Coronavirus: How eyes may play a role in its spread
Our eyes may play a main role in the spread and prevention of the new coronavirus outbreak seen throughout the world, eye doctors and health experts say.
To cut your personal risk of contracting the new coronavirus, avoid touching your eyes, nose and mouth with unwashed hands. It is the mucous membranes (membranes that line various cavities in the body) that are most susceptible to transmission of the virus.
The relationship between the transmission of the coronavirus and your eyes is complicated.
It’s thought that coronavirus spreads from person to person mostly through airborne “respiratory droplets” produced when someone coughs or sneezes, much like the flu virus spreads, the CDC says. These droplets can land in the mouths or noses of people who are nearby, and possibly be inhaled into the lungs.
These droplets also can be spread to your eyes when you touch your face and then your eyes with unwashed hands.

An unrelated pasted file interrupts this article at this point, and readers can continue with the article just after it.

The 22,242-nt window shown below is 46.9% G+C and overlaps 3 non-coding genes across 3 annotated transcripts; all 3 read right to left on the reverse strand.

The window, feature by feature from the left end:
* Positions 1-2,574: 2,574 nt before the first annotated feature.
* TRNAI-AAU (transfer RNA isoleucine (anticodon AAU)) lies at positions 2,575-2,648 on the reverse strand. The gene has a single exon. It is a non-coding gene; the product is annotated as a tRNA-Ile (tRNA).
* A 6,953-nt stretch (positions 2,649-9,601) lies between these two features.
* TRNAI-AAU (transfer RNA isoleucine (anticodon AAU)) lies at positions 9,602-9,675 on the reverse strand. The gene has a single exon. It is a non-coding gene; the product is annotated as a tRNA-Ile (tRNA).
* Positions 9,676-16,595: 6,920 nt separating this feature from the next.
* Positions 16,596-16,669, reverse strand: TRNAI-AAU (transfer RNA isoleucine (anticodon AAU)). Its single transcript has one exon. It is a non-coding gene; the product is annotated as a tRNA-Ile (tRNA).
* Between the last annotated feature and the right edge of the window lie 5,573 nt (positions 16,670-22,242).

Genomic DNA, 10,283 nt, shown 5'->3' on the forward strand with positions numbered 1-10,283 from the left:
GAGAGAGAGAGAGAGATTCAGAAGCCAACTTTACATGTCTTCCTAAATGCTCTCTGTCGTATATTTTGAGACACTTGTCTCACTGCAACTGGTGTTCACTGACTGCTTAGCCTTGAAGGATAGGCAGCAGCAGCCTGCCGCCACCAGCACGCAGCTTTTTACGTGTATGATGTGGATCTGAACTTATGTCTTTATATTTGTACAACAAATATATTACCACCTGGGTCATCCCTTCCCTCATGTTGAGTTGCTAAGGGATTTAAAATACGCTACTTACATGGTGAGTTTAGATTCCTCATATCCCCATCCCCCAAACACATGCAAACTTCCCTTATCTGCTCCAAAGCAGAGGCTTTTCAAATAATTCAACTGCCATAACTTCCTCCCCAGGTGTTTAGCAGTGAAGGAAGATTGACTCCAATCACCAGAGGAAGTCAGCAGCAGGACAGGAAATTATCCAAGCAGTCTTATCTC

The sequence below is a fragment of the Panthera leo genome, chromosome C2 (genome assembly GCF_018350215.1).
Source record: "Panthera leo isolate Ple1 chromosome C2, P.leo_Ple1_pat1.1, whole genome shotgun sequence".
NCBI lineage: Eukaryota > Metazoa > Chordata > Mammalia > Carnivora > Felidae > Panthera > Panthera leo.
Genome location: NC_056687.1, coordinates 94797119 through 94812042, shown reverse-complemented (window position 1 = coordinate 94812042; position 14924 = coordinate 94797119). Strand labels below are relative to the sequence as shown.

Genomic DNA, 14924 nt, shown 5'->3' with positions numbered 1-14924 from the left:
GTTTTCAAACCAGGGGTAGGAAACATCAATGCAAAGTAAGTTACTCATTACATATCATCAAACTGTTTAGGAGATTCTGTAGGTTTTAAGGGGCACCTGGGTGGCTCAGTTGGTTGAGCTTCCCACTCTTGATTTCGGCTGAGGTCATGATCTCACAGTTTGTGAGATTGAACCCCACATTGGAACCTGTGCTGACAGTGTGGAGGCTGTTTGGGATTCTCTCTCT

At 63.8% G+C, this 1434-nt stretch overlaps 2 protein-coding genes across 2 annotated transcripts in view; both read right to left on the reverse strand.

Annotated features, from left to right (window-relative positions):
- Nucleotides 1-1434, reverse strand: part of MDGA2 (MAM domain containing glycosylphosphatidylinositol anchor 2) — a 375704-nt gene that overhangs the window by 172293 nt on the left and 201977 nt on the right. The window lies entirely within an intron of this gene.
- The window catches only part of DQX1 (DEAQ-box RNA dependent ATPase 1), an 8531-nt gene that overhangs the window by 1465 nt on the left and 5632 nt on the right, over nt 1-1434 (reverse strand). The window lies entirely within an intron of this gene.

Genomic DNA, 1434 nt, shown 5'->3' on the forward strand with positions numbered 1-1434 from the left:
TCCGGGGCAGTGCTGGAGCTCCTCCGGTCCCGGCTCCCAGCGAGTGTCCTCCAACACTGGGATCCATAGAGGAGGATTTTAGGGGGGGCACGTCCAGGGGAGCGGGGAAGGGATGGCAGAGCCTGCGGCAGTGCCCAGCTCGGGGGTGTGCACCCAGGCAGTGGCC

Medical experts are unsure whether someone can contract this virus by touching a surface or object, such as a table or doorknob, that has coronavirus on it and then touching their mouth, nose or possibly their eyes.
This is why the CDC and World Health Organization recommend diligently washing your hands for 20 seconds or more with warm water and soap.
The American Academy of Ophthalmology recommends contact lens wearers switch to glasses temporarily as a way to decrease their risk of contracting the virus that causes COVID-19, the respiratory disease that can be fatal.
Contact lens wearers touch their eyes more often than those sporting glasses, the ophthalmology group says.
Glasses and sunglasses don’t offer a whole barrier from respiratory droplets sprayed in your direction. Safety glasses, which protect the exposed sides and the area around your eyes may offer better protection, health care experts say.
WHO specifically recommends safety glasses for people who will be providing regular care for people with COVID-19.